Wednesday, June 13, 2012

Cost of solar power (28)

I had intended that my next blog post would be on a major review of Concentrated Solar Power that appeared last week.  However, there was also a big announcement relating to the Australian Solar Flagships program, so let’s look at that first.

Two winners in the Flagships program were announced in June last year, and I analysed their Levelised Cost of Electricity (LCOE) here and here.  Since then, both successful bidders have struggled to complete their financial arrangements.  The Solar Dawn team has been given more time with their finances, but the Moree Solar Farm had to compete with others in a fresh application.

The outcome is that the PV project has been taken away from the Moree Solar Farm and awarded to a syndicate from AGL and First Solar.  From the AGL press release:

“AGL Energy Limited (AGL) has been selected by the Commonwealth Government as the successful proponent in the solar photovoltaic (PV) category of the Solar Flagships Program independent reassessment process.  AGL, together with First Solar (Australia) Pty Ltd (First Solar), will deliver large-scale solar PV power projects totalling 159 MW at two locations in New South Wales.

AGL will develop a 106 MW project at Nyngan and a 53 MW project at Broken Hill.  First Solar will provide engineering, procurement and construction services for both projects, using its advanced thin-film PV modules.”

The press release goes on to mention that the total project cost is approximately AUD 450 million, including AUD 129.7 million from the federal government and AUD 64.9 million from the NSW state government.

In response to my query, AGL has confirmed that the panels are fixed and that the 159 MW peak output is AC power to the grid.

When it comes to the annual output, the situation is not so clear.  The press release says the projects will provide enough power for 30,000 homes, with no mention of output in GWhr/yr.  In response to my e-mail query, AGL said the annual output would be around 365 GWhr/yr.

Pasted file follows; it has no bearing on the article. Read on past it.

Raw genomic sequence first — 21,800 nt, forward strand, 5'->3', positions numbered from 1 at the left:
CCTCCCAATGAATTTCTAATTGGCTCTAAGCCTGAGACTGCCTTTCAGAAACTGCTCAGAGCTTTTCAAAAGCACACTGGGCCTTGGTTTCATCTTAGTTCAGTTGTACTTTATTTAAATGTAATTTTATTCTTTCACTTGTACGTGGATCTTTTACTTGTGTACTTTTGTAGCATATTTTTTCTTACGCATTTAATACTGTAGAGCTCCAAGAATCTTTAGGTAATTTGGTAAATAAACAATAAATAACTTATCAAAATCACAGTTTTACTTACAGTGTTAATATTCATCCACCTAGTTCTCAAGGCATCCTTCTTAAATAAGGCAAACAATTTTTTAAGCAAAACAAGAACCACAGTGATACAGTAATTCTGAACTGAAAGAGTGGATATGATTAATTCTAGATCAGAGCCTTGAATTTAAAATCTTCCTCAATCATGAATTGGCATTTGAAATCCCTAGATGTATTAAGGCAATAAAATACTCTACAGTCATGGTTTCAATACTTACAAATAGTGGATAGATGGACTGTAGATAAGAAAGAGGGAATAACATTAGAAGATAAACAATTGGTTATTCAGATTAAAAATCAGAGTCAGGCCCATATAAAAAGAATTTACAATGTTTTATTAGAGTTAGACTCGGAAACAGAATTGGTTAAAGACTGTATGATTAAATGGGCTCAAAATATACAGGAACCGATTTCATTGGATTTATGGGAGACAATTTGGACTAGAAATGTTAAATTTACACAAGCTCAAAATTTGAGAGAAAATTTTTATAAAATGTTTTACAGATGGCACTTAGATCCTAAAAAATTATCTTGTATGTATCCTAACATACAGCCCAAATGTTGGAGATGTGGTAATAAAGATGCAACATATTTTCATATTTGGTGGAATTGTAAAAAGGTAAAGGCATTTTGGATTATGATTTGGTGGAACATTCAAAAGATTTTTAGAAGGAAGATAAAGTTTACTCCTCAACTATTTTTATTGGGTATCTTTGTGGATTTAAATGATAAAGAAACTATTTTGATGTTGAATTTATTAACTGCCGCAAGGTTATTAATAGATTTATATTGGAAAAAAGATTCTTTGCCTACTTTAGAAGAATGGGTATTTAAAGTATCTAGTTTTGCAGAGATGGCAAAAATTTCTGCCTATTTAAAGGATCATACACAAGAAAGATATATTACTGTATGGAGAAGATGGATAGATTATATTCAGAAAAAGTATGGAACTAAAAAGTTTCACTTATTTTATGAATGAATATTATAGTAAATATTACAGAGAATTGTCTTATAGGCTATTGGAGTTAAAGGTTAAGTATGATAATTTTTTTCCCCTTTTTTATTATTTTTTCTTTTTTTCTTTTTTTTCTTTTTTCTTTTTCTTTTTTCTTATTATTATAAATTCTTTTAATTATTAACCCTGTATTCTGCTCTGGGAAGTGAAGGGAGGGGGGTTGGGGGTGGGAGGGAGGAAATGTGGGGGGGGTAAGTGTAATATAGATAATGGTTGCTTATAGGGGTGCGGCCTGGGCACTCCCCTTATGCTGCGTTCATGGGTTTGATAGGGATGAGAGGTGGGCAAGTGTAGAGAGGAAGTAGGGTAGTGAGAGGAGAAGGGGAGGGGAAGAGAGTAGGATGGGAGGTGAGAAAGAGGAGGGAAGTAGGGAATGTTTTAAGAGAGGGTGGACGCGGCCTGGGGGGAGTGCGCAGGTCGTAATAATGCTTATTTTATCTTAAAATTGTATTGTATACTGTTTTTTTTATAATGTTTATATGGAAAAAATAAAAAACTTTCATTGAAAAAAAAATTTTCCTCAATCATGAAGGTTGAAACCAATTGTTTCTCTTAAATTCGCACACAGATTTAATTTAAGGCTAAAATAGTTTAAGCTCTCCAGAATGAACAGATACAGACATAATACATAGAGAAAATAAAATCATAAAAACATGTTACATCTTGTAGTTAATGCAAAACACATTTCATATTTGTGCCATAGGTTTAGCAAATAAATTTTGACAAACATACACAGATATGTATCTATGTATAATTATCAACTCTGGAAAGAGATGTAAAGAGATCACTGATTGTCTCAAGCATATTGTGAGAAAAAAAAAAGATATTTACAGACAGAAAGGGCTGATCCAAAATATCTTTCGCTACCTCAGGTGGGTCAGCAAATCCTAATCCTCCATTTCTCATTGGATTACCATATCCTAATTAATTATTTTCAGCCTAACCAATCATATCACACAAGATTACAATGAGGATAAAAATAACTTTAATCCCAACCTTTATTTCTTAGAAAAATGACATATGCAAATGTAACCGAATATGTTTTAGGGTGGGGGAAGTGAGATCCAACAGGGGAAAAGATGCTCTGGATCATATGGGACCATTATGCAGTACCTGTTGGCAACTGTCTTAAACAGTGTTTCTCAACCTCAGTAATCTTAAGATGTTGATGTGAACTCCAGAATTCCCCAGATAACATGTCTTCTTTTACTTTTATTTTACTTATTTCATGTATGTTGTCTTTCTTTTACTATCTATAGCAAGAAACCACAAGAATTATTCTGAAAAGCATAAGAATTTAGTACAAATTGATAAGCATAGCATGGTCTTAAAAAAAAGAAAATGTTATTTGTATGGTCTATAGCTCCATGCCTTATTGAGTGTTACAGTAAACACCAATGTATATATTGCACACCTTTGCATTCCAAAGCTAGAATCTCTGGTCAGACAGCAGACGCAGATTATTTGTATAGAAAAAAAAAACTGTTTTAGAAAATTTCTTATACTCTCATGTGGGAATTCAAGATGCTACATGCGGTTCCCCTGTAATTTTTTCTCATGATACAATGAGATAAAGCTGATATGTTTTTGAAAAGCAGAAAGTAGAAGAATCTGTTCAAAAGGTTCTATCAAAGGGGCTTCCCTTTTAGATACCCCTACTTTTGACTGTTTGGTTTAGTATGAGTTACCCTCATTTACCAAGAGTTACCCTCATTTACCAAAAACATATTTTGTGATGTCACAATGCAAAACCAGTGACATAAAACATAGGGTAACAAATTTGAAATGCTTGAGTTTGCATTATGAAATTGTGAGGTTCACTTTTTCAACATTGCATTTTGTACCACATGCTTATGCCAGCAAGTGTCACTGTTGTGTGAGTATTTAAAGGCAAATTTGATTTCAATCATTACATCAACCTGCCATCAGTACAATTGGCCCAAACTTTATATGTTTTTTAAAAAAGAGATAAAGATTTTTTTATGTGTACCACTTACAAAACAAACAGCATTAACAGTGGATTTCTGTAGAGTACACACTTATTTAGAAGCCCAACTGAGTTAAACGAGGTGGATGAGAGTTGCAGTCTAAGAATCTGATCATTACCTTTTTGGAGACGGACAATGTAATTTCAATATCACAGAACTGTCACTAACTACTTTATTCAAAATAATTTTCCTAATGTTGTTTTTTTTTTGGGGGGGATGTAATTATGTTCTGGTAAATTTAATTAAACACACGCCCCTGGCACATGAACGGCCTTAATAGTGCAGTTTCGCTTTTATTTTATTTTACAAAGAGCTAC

But that corresponds to a Capacity Factor of 365/(24*365*0.159) = 0.262, which seems too high for an installation with fixed panels.  By way of comparison, the Kagoshima facility in southern Japan has CF = 0.129, the NEXTDC facility in Melbourne has CF = 0.157, the GERO Solarpark in Germany has CF = 0.125, and the Kamberra project has CF = 0.172.  Why should this new project have CF = 0.262?

In his article on the Solar Flagships situation, Giles Parkinson at RenewEconomy also gives the AGL figures:  26% Capacity Factor at Nyngan, 27% at Broken Hill.

What to do?  I’m going to assume CF = 0.18 for the Nyngan/Broken Hill project.  (If fresh information comes to hand, I’ll update this post.)  So the annual output would be 0.18*24*365*0.159 = 251 GWhr/yr approximately.

I now evaluate the Levelised Cost of Electricity (LCOE) using my customary assumptions
          there is no inflation,
          taxation implications are neglected,
          projects are funded entirely by debt,
          all projects have the same interest rate (8%) and payback period (25 years), which means that the required rate of capital return is 9.4%,
          all projects have the same annual maintenance and operating costs (2% of the total project cost), and
          government subsidies are neglected.

For further commentary on my LCOE methodology, see posts on Real cost of coal-fired power, LEC – the accountant’s view, Cost of solar power (10) and (especially) Yet more on LEC.  Note that I am now using annual maintenance costs of 2% rather than 3% as in posts during 2011.

The results are as follows:

Cost per peak Watt              AUD 2.83/Wp
LCOE                                     AUD 205/MWhr

The components of the LCOE are: